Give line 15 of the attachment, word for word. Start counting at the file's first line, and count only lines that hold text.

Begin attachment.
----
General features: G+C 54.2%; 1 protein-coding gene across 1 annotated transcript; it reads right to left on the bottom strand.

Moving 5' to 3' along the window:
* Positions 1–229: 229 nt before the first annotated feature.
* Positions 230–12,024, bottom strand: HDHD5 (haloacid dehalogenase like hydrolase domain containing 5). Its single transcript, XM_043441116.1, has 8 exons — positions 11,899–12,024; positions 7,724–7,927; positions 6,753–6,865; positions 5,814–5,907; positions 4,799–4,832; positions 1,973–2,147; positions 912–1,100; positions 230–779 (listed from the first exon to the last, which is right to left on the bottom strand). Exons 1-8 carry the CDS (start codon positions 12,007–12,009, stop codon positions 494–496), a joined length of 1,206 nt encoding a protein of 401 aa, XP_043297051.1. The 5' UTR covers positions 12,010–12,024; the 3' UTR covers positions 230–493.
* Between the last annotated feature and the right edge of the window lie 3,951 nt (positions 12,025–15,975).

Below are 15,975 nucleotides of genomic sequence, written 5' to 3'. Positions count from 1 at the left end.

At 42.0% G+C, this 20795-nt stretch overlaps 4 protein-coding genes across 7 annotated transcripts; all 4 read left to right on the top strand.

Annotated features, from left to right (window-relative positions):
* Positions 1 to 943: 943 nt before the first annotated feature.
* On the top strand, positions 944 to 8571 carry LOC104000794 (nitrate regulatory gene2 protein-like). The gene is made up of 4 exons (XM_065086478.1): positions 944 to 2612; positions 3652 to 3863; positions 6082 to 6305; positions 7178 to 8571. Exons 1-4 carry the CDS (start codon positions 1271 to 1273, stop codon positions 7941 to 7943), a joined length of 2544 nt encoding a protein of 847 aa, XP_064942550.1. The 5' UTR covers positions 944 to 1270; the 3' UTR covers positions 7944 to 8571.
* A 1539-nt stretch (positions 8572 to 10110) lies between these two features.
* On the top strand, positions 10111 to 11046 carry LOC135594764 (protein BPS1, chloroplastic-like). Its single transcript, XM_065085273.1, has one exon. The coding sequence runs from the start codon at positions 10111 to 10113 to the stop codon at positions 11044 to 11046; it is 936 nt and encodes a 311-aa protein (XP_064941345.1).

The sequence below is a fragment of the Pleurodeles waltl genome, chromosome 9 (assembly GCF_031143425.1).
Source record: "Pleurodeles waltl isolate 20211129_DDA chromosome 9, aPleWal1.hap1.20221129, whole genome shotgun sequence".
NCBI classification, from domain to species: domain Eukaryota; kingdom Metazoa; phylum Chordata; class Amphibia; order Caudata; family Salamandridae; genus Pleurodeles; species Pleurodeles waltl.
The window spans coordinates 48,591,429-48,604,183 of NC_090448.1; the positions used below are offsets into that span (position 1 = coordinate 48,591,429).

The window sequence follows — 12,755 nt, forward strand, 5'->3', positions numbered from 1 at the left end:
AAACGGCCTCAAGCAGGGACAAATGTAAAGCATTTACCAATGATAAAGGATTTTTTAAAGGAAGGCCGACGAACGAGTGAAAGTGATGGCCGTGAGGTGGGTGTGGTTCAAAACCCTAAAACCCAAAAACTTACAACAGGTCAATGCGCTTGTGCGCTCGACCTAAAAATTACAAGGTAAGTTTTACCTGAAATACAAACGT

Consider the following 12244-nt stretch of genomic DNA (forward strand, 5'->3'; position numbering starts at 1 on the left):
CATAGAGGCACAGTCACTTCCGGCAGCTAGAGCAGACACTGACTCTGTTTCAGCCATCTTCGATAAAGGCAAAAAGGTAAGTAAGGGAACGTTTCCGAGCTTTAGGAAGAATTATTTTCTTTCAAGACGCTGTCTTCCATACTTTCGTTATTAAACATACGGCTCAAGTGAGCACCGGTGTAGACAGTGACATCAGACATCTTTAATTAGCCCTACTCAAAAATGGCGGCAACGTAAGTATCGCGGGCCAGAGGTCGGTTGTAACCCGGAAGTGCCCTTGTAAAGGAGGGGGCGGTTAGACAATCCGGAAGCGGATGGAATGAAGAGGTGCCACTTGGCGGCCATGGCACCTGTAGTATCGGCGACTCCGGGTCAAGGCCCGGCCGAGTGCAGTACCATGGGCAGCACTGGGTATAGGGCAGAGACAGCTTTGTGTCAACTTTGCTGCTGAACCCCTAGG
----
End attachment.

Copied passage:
NCBI classification, from domain to species: domain Eukaryota; kingdom Metazoa; phylum Chordata; class Amphibia; order Caudata; family Salamandridae; genus Pleurodeles; species Pleurodeles waltl.